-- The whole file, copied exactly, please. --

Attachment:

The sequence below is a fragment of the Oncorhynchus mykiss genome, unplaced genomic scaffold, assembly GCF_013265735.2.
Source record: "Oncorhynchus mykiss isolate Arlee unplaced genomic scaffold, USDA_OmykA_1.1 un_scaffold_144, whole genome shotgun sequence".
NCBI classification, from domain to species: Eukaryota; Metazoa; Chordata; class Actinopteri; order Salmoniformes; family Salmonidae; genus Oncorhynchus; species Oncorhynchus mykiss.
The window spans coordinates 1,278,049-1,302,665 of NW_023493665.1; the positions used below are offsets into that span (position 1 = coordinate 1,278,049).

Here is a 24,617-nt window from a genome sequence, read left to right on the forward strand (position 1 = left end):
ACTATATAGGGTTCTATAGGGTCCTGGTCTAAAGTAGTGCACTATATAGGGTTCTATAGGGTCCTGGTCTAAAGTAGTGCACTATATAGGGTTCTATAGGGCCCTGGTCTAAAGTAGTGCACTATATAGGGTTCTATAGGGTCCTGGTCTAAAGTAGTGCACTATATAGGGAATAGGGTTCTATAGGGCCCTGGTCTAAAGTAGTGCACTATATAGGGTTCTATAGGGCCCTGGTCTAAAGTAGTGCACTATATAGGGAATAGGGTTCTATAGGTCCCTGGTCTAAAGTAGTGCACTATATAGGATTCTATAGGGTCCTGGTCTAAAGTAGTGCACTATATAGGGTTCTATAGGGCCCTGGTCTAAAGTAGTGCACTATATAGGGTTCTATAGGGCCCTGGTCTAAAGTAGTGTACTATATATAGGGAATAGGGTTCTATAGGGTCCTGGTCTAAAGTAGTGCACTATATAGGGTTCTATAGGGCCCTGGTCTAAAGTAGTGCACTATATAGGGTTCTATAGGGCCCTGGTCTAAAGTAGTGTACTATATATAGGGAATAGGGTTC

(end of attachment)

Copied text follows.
The sequence below is a fragment of the Oncorhynchus mykiss genome, unplaced genomic scaffold, assembly GCF_013265735.2.
Source record: "Oncorhynchus mykiss isolate Arlee unplaced genomic scaffold, USDA_OmykA_1.1 un_scaffold_144, whole genome shotgun sequence".
NCBI classification, from domain to species: Eukaryota; Metazoa; Chordata; class Actinopteri; order Salmoniformes; family Salmonidae; genus Oncorhynchus; species Oncorhynchus mykiss.
The window spans coordinates 1,278,049-1,302,665 of NW_023493665.1; the positions used below are offsets into that span (position 1 = coordinate 1,278,049).

Here is a 24,617-nt window from a genome sequence, read left to right on the forward strand (position 1 = left end):
ACTATATAGGGTTCTATAGGGTCCTGGTCTAAAGTAGTGCACTATATAGGGTTCTATAGGGTCCTGGTCTAAAGTAGTGCACTATATAGGGTTCTATAGGGCCCTGGTCTAAAGTAGTGCACTATATAGGGTTCTATAGGGTCCTGGTCTAAAGTAGTGCACTATATAGGGAATAGGGTTCTATAGGGCCCTGGTCTAAAGTAGTGCACTATATAGGGTTCTATAGGGCCCTGGTCTAAAGTAGTGCACTATATAGGGAATAGGGTTCTATAGGTCCCTGGTCTAAAGTAGTGCACTATATAGGATTCTATAGGGTCCTGGTCTAAAGTAGTGCACTATATAGGGTTCTATAGGGCCCTGGTCTAAAGTAGTGCACTATATAGGGTTCTATAGGGCCCTGGTCTAAAGTAGTGTACTATATATAGGGAATAGGGTTCTATAGGGTCCTGGTCTAAAGTAGTGCACTATATAGGGTTCTATAGGGCCCTGGTCTAAAGTAGTGCACTATATAGGGTTCTATAGGGCCCTGGTCTAAAGTAGTGTACTATATATAGGGAATAGGGTTC